Late onset OA patients were defined as those with disease onset at age above 52 years, whereas early onset OA patients had their disease onset at age under 52 years. When comparing allele frequency of the exon 8 G/A BtgI polymorphism between late onset OA patients and control individuals, a significant difference was observed (OR = 1.62, 95% CI = 1.07–2.46; P = 0.021). However, the genotype distribution did not exhibit a significant difference between OA patients and control individuals (P = 0.06). The genotype distributions and allele frequencies of the intron 1 T/C PvuII and the intron 1 A/G XbaI polymorphisms were not significantly different between late onset OA patients and control individuals. When comparing genotype distributions and allele frequencies of the intron 1 T/C PvuII, the intron 1 A/G XbaI, and the exon 8 G/A BtgI polymorphisms between early onset OA patients and control individuals, no significant difference was observed (Table (Table44).

Estrogen receptor-α gene polymorphisms and risk for radiographically severe osteoarthritis

Patients with radiographically severe OA were defined as those whose Kellgren-Lawrence grade was 3 or 4, whereas radiographically mild OA was defined as Kellgren-Lawrence grade 1 or 2. When comparing genotype distributions and allele frequencies of the intron 1 T/C PvuII, the intron 1 A/G XbaI, and the exon 8 G/A BtgI polymorphisms between patients with mild OA and control individuals, no significant difference was observed (Table (Table4).4). The genotype distributions and allele frequencies of the intron 1 T/C PvuII, the intron 1 A/G XbaI, and the exon 8 G/A BtgI polymorphisms did not exhibit significant differences between patients with severe OA and control individuals (Table (Table44).

Estrogen receptor-α gene polymorphisms and risk for functionally poor osteoarthritis

OA patients who were functionally or symptomatically poor (poor index) were defined as those who with a Lequesne's functional index score over 10, whereas those who were functionally or symptomatically good (good index) had a Lequesne's functional index score less than or equal to 10. Genotype distributions and allele frequencies of the intron 1 T/C PvuII, the intron 1 A/G XbaI, and the exon 8 G/A BtgI polymorphisms between OA patients with a good and those with a poor index, and control individuals were not significantly different (Table (Table44).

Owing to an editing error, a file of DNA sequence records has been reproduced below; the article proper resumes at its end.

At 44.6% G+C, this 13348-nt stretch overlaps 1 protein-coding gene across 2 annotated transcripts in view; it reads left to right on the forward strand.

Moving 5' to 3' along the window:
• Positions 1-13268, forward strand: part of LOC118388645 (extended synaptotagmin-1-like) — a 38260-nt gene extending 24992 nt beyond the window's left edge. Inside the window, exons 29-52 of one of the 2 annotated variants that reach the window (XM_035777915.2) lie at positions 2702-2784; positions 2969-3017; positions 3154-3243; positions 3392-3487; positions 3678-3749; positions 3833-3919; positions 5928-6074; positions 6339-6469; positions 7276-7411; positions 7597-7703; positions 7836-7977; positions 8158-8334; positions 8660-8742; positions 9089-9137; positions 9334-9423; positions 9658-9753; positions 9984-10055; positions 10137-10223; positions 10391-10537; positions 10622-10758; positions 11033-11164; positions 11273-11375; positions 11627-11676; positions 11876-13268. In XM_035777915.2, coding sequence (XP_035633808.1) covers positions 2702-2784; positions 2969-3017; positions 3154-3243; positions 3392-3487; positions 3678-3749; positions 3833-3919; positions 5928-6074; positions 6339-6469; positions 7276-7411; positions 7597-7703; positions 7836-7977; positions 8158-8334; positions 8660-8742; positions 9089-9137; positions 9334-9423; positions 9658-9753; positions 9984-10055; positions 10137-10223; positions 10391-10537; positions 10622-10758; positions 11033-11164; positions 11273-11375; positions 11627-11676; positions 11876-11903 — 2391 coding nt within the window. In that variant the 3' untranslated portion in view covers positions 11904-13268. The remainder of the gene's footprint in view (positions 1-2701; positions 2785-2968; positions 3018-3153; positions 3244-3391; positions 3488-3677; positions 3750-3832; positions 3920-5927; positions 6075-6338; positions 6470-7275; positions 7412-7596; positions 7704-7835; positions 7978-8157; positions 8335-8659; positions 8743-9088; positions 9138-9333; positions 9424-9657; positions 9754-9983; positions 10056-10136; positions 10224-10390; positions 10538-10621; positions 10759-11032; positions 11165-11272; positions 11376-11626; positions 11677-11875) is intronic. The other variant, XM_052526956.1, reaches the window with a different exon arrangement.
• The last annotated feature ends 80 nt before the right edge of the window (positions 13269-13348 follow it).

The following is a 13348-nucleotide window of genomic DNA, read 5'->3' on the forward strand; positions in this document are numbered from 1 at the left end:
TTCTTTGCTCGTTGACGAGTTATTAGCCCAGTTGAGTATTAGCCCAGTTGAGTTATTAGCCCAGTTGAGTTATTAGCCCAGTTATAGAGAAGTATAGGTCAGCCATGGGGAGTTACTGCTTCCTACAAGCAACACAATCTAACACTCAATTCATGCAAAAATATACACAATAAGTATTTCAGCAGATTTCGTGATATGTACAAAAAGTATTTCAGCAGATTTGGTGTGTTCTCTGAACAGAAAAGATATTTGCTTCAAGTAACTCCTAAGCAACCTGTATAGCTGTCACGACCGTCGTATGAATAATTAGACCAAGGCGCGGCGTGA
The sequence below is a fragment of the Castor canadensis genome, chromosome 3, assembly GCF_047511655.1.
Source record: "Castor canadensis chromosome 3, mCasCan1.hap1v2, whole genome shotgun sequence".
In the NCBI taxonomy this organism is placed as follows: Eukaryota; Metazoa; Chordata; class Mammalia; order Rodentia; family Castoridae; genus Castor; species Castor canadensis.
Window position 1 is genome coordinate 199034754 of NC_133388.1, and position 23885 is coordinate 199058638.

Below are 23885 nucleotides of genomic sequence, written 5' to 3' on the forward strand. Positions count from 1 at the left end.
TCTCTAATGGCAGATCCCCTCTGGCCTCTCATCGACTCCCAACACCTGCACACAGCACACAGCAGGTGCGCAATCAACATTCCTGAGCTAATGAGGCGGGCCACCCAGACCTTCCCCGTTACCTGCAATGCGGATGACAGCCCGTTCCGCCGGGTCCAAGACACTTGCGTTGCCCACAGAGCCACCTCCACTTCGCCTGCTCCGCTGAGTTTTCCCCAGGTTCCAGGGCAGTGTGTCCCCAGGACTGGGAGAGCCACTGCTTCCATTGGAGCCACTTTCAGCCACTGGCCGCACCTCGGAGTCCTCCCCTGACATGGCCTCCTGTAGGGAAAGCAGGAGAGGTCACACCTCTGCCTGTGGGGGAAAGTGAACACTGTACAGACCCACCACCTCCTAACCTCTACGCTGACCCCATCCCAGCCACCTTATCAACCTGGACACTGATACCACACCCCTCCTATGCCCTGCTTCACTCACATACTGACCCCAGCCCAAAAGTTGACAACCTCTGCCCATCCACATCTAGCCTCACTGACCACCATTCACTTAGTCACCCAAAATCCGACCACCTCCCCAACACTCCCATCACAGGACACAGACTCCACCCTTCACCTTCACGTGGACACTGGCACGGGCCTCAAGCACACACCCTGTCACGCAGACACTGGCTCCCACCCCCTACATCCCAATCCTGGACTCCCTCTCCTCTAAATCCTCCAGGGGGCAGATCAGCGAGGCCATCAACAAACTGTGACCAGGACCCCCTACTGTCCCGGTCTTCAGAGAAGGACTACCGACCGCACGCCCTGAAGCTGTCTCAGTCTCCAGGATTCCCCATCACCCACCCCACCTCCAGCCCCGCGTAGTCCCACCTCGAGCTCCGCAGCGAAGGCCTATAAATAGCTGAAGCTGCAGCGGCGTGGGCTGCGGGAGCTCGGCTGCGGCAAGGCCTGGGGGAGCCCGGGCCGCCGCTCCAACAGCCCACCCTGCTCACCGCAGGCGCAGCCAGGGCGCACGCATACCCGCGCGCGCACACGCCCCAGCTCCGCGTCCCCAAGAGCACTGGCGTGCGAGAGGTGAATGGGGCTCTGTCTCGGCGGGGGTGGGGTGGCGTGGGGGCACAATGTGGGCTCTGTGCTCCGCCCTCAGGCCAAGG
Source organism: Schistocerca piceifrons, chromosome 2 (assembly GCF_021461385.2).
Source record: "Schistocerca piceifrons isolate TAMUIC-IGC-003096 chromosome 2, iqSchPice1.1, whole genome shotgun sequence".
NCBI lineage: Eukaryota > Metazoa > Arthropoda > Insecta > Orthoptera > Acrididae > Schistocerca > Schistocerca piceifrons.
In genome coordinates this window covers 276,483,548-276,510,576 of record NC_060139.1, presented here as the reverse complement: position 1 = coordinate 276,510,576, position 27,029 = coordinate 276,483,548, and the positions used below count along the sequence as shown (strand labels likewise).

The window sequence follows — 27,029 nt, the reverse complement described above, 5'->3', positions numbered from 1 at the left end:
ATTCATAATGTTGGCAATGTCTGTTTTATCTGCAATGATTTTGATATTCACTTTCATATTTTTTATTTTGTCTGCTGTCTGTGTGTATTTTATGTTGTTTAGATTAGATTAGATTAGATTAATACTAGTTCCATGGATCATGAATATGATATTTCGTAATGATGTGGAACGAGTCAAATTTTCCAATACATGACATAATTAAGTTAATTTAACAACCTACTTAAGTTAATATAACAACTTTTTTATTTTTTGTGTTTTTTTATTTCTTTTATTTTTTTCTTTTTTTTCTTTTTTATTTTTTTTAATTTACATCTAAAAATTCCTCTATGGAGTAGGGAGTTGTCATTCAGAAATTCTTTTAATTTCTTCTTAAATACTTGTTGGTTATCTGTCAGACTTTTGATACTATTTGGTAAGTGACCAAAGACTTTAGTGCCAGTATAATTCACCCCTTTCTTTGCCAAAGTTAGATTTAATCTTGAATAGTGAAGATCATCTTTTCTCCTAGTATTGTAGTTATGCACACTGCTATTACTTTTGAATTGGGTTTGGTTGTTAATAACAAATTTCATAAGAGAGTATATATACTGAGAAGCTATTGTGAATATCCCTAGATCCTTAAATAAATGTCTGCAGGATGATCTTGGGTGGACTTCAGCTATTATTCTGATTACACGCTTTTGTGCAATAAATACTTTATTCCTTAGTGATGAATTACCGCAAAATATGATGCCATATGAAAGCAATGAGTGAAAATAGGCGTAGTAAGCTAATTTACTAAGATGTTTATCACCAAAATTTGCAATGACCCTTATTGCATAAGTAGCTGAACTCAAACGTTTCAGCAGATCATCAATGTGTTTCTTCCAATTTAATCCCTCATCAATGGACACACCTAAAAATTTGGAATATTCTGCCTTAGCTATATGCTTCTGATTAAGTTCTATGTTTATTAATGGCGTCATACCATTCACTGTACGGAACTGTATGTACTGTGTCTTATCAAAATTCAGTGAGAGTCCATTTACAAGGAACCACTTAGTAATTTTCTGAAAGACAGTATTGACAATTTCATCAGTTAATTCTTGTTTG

Estrogen receptor-α haplotype analysis in patients with primary knee osteoarthritis

Table Table55 shows the frequency of each haplotype. The difference was significant between all OA patients combined and control individuals (degrees of freedom [df] = 7, χ2 = 21.48; P = 0.003). There was no significant difference between female patients and female control individuals (df = 7, χ2 = 8.22; P = 0.31). However, there was a significant difference between male OA patients and male control individuals (df = 7, χ2 = 16.76; P = 0.019; Table Table55).

Table 5
Comparison of estrogen receptor-α gene haplotypes in osteoarthritis patients and control individuals

The late onset, radiographically severe, and poor index subgroups of OA patients exhibited significant differences in haplotype distribution (Table (Table6).6). There was a significant difference between patients with late onset OA and control individuals (df = 7, χ2 = 21.96; P = 0.002) but not between patients with early onset OA and control individuals (df = 7, χ2 = 7.42; P = 0.390). When comparing patients with radiographically severe OA and control individuals, a significant difference was observed (df = 7, χ2 = 23.96; P = 0.001), but this was not the case in patients with radiographically mild OA (df = 7, χ2 = 13.60; P = 0.059). There was a significant difference between OA patients with a poor index and control individuals (df = 7, χ2 = 14.66; P = 0.041), but this was not the case for OA patients with a good index (df = 7, χ2 = 10.96; P = 0.140; Table Table66).